On the way home, however, we noticed that "she" -- we decided that this was a girly car -- was "singing," that is, making a high pitched squeaking sound coming from in front of us, that seemed somewhat like morse code, whenever he reached speeds of around 65 miles per hour on the freeway. During our test drive, we had never gone faster than abut 45 mph. Friday morning, April 5, we took the car to the dealer to try to fix the problem. What we found out was that the sound was due to an improper seal between the front windshield and the car frame, and this was the second Insight in recent weeks that had the same problem at the dealership. We were told that there was no danger from the problem, just an irritating sound, but that the window company that could fix the problem was too busy to do the job that day. Thus, we decided to go on our trip to Arizona, squeaky windshield or not. Now we have returned, after a week of sometimes squeaky driving, which we labelled as the car "singing." We do plan to fix the sound soon, though. During our trip, we averaged between 45-50 miles per gallon, as compared to the 34.5 miles per gallon which the Fit averaged. On Thursday, in fact, when we drove from Show Low, Arizona to Blythe, CA, with a side trip to Canyon Lake and Tortilla Flats, I have a carefully calculated average of over 49 miles per gallon for the trip. Thus, we are already saving money and more importantly, gasoline with our new car, which is basically the same to drive as other cars, unlike the Prius. My step-daughter Isabella was one of the earlier buyers of a Prius, about seven years ago, so I have had the opportunity to drive it from time to time.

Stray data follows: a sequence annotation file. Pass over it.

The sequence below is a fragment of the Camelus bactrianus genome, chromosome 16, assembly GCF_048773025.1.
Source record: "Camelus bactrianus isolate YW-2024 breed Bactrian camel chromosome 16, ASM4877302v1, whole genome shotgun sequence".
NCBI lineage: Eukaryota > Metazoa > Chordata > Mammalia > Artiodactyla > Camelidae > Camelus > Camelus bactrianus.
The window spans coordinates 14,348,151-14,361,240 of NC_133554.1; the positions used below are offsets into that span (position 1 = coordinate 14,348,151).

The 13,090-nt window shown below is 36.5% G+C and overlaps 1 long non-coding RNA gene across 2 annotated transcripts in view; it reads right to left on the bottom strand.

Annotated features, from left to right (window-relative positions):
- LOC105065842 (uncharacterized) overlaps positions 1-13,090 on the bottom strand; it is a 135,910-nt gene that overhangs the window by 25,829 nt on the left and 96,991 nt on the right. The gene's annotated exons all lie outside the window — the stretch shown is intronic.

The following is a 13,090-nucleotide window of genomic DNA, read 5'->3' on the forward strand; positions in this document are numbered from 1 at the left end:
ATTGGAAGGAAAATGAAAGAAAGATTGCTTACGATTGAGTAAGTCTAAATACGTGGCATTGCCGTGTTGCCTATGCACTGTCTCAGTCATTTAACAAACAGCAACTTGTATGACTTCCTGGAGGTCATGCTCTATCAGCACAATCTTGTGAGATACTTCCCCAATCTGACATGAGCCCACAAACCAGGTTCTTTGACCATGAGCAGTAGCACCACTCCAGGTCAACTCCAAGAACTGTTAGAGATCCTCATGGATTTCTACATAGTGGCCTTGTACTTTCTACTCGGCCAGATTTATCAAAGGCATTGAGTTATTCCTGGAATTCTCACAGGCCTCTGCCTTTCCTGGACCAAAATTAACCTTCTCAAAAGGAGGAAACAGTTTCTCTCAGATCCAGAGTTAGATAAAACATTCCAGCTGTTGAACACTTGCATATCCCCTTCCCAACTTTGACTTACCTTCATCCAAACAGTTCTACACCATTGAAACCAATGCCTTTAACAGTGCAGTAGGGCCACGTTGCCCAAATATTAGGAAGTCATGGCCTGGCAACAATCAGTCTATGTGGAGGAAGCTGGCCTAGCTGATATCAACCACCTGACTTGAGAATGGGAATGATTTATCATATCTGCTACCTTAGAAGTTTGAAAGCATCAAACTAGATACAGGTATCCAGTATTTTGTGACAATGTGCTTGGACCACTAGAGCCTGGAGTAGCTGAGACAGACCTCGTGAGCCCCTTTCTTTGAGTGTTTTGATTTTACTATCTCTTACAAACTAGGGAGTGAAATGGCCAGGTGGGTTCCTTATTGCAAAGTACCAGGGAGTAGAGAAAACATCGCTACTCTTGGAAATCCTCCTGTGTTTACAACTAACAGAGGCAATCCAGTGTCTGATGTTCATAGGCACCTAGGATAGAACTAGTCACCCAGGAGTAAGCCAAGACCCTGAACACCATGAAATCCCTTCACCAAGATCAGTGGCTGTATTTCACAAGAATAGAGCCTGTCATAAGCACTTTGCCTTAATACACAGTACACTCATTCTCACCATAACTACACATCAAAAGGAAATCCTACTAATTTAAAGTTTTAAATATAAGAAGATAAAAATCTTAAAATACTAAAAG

After deciding to purchase the seven year warranty, Eunice and I quipped that seven years from now, we would probably buy an alternative energy car, such as an electricity or hydrogen-powered car, which by then will probably be readily available in some form. I have seen various critiques of incrementalism and what is called "lesser evilism" by some progressives, but I have never really bought into that ideology. It seems to me that it is driven by a combination of impatience with what these people perceive as a lack of progress, and rigid idealism. However, progress rarely happens all at once. It seems to me that it is usually incremental, and if we continue to make incremental progress -- to choose the "lesser of 2 evils," so to speak, and make it clear what we consider to be good and progressive -- the future we shape will become better and better, if not in the leaps and spurts which sometimes happen, at least slowly and incrementally. In fact, there is a well-known principle in behavioral psychology called "shaping," which is that: If you want sophisticated, complex behaviors (solutions) to be implemented, one must shape it incrementally, by a series of steps and successive approximations. Of course, the same can apply to destructive behaviors -- that they are learned incrementally if too complex to occur spontaneously. The key is to continue moving forward in a productive direction. I think that the current trend toward hybrid and alternative fuel cars is an example of that. It doesn't solve our fundamental problem of government-rule-by-corporation which exists in this country, but it might indirectly lead people to a paradigm shift in thinking which will make people's thought processes incompatible with corporatism. Incidentally, I saw a documentary last night called "Bag It," by Jeb Barrier, which discussed the insidious effects of plastics on our lives. The same points about incrementalism (recycling or avoiding the use of plastics, for instance) and fighting government-by-corporation by the democratic actions of citizens, were made in this film.